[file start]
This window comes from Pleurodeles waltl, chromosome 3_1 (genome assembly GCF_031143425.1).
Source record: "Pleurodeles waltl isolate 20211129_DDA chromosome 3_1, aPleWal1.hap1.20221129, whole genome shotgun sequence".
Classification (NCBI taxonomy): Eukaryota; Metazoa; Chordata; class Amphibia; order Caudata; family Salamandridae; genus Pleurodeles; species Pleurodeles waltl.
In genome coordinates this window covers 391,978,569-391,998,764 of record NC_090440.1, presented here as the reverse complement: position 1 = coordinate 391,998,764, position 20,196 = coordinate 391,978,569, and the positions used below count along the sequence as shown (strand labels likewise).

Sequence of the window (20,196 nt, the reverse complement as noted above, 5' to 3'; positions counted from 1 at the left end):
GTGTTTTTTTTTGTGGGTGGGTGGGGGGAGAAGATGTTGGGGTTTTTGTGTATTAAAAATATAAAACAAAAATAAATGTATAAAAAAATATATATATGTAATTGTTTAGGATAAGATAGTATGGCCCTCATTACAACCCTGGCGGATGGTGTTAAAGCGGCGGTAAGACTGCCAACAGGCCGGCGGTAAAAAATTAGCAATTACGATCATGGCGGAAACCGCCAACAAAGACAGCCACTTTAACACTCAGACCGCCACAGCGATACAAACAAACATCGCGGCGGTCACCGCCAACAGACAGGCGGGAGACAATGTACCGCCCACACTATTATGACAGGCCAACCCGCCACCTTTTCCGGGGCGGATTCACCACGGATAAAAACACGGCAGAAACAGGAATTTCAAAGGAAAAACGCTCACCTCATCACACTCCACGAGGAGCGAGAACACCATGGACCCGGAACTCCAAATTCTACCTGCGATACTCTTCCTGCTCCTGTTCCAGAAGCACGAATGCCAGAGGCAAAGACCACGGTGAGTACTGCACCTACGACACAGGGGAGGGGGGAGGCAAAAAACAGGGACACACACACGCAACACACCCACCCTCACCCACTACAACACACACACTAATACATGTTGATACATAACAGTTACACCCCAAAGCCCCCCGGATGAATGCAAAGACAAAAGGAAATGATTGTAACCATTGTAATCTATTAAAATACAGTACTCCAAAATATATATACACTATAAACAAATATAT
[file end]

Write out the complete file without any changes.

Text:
This window comes from Pleurodeles waltl, chromosome 3_1 (genome assembly GCF_031143425.1).
Source record: "Pleurodeles waltl isolate 20211129_DDA chromosome 3_1, aPleWal1.hap1.20221129, whole genome shotgun sequence".
Classification (NCBI taxonomy): Eukaryota; Metazoa; Chordata; class Amphibia; order Caudata; family Salamandridae; genus Pleurodeles; species Pleurodeles waltl.
In genome coordinates this window covers 391,978,569-391,998,764 of record NC_090440.1, presented here as the reverse complement: position 1 = coordinate 391,998,764, position 20,196 = coordinate 391,978,569, and the positions used below count along the sequence as shown (strand labels likewise).

Sequence of the window (20,196 nt, the reverse complement as noted above, 5' to 3'; positions counted from 1 at the left end):
GTGTTTTTTTTTGTGGGTGGGTGGGGGGAGAAGATGTTGGGGTTTTTGTGTATTAAAAATATAAAACAAAAATAAATGTATAAAAAAATATATATATGTAATTGTTTAGGATAAGATAGTATGGCCCTCATTACAACCCTGGCGGATGGTGTTAAAGCGGCGGTAAGACTGCCAACAGGCCGGCGGTAAAAAATTAGCAATTACGATCATGGCGGAAACCGCCAACAAAGACAGCCACTTTAACACTCAGACCGCCACAGCGATACAAACAAACATCGCGGCGGTCACCGCCAACAGACAGGCGGGAGACAATGTACCGCCCACACTATTATGACAGGCCAACCCGCCACCTTTTCCGGGGCGGATTCACCACGGATAAAAACACGGCAGAAACAGGAATTTCAAAGGAAAAACGCTCACCTCATCACACTCCACGAGGAGCGAGAACACCATGGACCCGGAACTCCAAATTCTACCTGCGATACTCTTCCTGCTCCTGTTCCAGAAGCACGAATGCCAGAGGCAAAGACCACGGTGAGTACTGCACCTACGACACAGGGGAGGGGGGAGGCAAAAAACAGGGACACACACACGCAACACACCCACCCTCACCCACTACAACACACACACTAATACATGTTGATACATAACAGTTACACCCCAAAGCCCCCCGGATGAATGCAAAGACAAAAGGAAATGATTGTAACCATTGTAATCTATTAAAATACAGTACTCCAAAATATATATACACTATAAACAAATATAT